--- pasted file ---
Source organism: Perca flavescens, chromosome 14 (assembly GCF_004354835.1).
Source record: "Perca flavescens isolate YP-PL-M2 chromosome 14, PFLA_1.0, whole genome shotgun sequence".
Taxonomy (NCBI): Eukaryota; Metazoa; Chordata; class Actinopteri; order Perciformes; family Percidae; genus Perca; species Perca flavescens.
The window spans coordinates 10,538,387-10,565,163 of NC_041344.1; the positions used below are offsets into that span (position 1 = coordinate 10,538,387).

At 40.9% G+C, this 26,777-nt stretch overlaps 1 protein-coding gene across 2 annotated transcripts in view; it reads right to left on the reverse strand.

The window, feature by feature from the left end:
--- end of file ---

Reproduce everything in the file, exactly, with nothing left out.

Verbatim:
Source organism: Perca flavescens, chromosome 14 (assembly GCF_004354835.1).
Source record: "Perca flavescens isolate YP-PL-M2 chromosome 14, PFLA_1.0, whole genome shotgun sequence".
Taxonomy (NCBI): Eukaryota; Metazoa; Chordata; class Actinopteri; order Perciformes; family Percidae; genus Perca; species Perca flavescens.
The window spans coordinates 10,538,387-10,565,163 of NC_041344.1; the positions used below are offsets into that span (position 1 = coordinate 10,538,387).

At 40.9% G+C, this 26,777-nt stretch overlaps 1 protein-coding gene across 2 annotated transcripts in view; it reads right to left on the reverse strand.

The window, feature by feature from the left end: